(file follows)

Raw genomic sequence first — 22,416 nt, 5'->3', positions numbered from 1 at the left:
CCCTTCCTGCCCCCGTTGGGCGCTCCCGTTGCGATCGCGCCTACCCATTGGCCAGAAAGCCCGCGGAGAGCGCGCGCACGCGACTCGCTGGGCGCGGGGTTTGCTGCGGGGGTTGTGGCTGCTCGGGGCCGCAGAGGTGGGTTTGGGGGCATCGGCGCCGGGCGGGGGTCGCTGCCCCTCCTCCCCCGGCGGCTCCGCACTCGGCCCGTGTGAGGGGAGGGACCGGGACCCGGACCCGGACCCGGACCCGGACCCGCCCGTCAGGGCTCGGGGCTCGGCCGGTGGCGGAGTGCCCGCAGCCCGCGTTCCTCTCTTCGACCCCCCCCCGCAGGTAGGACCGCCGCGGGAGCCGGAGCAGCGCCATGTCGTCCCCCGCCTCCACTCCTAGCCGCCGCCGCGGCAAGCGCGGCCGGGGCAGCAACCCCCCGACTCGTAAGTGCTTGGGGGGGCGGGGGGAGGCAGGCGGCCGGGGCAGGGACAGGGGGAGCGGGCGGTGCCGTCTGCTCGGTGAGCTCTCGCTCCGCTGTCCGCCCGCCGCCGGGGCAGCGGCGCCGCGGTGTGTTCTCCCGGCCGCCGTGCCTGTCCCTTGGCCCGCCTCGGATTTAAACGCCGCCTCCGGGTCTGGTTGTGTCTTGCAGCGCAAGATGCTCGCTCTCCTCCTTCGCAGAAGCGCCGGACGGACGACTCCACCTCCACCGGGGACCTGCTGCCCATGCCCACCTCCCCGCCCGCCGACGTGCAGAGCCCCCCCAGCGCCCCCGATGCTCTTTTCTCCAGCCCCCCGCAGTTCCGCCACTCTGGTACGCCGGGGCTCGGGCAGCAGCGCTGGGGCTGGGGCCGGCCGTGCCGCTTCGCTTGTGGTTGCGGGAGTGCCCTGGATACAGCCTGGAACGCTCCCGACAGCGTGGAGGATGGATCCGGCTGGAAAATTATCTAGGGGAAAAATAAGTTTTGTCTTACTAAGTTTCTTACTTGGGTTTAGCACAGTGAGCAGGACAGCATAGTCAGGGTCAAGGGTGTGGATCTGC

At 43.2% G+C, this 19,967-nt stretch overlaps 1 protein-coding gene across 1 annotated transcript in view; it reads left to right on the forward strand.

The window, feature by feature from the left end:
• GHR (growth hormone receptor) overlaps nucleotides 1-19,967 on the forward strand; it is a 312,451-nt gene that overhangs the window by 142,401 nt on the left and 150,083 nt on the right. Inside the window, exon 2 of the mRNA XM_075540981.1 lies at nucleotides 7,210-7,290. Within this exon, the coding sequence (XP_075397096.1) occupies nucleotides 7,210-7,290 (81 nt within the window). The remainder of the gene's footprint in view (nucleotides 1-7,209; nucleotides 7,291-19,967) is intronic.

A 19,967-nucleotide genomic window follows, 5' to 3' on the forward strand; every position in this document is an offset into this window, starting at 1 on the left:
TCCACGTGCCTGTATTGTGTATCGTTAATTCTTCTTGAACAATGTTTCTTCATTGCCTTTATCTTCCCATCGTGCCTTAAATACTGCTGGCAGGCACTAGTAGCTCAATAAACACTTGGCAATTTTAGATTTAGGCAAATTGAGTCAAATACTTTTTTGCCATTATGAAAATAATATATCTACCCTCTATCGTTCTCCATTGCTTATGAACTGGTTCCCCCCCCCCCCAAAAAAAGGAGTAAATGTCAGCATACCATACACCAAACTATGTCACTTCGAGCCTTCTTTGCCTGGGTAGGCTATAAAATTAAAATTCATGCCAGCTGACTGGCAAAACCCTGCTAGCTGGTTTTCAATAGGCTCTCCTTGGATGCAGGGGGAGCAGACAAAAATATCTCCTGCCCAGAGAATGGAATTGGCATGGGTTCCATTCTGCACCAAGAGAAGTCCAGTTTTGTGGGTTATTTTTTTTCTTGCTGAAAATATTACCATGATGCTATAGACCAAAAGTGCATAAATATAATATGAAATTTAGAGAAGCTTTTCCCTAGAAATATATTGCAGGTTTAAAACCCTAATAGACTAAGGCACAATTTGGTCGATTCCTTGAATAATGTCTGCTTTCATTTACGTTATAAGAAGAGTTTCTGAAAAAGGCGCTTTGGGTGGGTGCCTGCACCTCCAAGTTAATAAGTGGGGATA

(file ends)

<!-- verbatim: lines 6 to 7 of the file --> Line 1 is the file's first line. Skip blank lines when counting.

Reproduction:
A 19,967-nucleotide genomic window follows, 5' to 3' on the forward strand; every position in this document is an offset into this window, starting at 1 on the left:
TCCACGTGCCTGTATTGTGTATCGTTAATTCTTCTTGAACAATGTTTCTTCATTGCCTTTATCTTCCCATCGTGCCTTAAATACTGCTGGCAGGCACTAGTAGCTCAATAAACACTTGGCAATTTTAGATTTAGGCAAATTGAGTCAAATACTTTTTTGCCATTATGAAAATAATATATCTACCCTCTATCGTTCTCCATTGCTTATGAACTGGTTCCCCCCCCCCCCAAAAAAAGGAGTAAATGTCAGCATACCATACACCAAACTATGTCACTTCGAGCCTTCTTTGCCTGGGTAGGCTATAAAATTAAAATTCATGCCAGCTGACTGGCAAAACCCTGCTAGCTGGTTTTCAATAGGCTCTCCTTGGATGCAGGGGGAGCAGACAAAAATATCTCCTGCCCAGAGAATGGAATTGGCATGGGTTCCATTCTGCACCAAGAGAAGTCCAGTTTTGTGGGTTATTTTTTTTCTTGCTGAAAATATTACCATGATGCTATAGACCAAAAGTGCATAAATATAATATGAAATTTAGAGAAGCTTTTCCCTAGAAATATATTGCAGGTTTAAAACCCTAATAGACTAAGGCACAATTTGGTCGATTCCTTGAATAATGTCTGCTTTCATTTACGTTATAAGAAGAGTTTCTGAAAAAGGCGCTTTGGGTGGGTGCCTGCACCTCCAAGTTAATAAGTGGGGATA